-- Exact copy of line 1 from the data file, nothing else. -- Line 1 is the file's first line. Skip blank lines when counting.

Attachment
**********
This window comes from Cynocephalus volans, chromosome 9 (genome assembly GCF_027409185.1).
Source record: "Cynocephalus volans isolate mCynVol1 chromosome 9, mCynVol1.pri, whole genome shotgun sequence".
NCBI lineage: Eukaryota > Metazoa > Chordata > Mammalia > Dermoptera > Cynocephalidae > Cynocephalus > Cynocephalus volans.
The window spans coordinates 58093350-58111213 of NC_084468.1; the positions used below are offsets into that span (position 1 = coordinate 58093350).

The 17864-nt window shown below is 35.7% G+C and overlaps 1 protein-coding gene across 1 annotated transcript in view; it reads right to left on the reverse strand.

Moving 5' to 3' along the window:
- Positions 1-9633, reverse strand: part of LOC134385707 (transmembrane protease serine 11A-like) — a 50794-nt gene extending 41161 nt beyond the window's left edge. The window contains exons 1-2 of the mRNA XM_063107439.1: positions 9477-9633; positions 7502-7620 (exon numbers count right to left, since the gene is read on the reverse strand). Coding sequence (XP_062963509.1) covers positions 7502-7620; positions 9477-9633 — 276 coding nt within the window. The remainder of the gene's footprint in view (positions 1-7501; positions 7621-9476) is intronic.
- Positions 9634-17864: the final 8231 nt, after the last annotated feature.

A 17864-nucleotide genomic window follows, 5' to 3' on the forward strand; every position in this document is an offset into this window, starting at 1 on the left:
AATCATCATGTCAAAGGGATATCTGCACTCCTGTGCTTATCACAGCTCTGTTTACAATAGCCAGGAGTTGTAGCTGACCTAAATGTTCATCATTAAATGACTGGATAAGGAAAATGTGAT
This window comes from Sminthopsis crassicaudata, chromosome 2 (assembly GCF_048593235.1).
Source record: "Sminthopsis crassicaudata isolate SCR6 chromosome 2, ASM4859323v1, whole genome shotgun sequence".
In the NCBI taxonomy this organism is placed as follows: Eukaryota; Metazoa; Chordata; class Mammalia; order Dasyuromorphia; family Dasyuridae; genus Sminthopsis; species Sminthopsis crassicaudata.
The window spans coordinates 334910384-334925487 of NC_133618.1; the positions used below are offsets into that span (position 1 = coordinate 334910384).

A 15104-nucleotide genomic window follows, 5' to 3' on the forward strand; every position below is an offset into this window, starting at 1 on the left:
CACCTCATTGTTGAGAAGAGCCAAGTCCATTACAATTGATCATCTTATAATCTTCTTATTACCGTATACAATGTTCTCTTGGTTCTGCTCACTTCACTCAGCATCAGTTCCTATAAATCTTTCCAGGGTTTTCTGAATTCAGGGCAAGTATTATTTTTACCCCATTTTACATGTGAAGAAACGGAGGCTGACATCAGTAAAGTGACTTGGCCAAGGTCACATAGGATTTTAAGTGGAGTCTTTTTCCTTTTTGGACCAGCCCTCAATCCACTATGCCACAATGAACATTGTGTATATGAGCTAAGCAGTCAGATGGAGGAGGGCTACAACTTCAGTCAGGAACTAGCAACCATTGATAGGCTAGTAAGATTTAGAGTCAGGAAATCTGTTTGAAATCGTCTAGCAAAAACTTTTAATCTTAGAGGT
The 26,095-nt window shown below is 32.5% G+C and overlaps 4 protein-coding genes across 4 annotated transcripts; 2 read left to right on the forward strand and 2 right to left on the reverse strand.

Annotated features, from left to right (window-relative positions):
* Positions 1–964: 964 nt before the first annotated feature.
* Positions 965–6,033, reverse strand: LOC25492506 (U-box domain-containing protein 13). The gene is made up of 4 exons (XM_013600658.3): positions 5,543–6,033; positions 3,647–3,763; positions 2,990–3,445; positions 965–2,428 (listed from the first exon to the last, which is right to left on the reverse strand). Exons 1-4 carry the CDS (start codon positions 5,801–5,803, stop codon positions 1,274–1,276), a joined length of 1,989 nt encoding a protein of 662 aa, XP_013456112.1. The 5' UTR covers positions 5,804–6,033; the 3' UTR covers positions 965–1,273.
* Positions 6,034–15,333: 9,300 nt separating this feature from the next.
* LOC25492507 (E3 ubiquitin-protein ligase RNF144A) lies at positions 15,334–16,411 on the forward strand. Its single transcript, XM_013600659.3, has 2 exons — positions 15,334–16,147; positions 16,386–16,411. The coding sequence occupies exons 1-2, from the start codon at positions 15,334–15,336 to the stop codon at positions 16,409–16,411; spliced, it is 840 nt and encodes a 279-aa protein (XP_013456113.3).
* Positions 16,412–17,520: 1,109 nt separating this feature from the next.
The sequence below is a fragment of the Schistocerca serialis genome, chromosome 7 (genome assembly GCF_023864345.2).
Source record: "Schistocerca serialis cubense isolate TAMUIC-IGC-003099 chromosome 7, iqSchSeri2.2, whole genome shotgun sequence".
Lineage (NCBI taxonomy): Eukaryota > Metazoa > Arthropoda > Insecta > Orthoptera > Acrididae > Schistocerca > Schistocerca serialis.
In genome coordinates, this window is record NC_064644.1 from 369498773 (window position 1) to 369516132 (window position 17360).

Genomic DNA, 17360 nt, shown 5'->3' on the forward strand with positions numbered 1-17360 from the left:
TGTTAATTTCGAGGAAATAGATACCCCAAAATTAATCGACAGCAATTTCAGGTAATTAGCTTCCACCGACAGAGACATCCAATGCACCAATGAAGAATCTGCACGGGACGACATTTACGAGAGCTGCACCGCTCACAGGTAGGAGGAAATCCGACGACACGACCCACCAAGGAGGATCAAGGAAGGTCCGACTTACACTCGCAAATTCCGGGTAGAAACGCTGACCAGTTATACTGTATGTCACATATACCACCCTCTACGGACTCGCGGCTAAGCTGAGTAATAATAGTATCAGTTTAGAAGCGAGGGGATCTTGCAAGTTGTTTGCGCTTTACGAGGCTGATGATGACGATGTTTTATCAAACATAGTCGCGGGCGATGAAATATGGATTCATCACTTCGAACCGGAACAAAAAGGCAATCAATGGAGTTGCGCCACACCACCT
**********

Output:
This window comes from Cynocephalus volans, chromosome 9 (genome assembly GCF_027409185.1).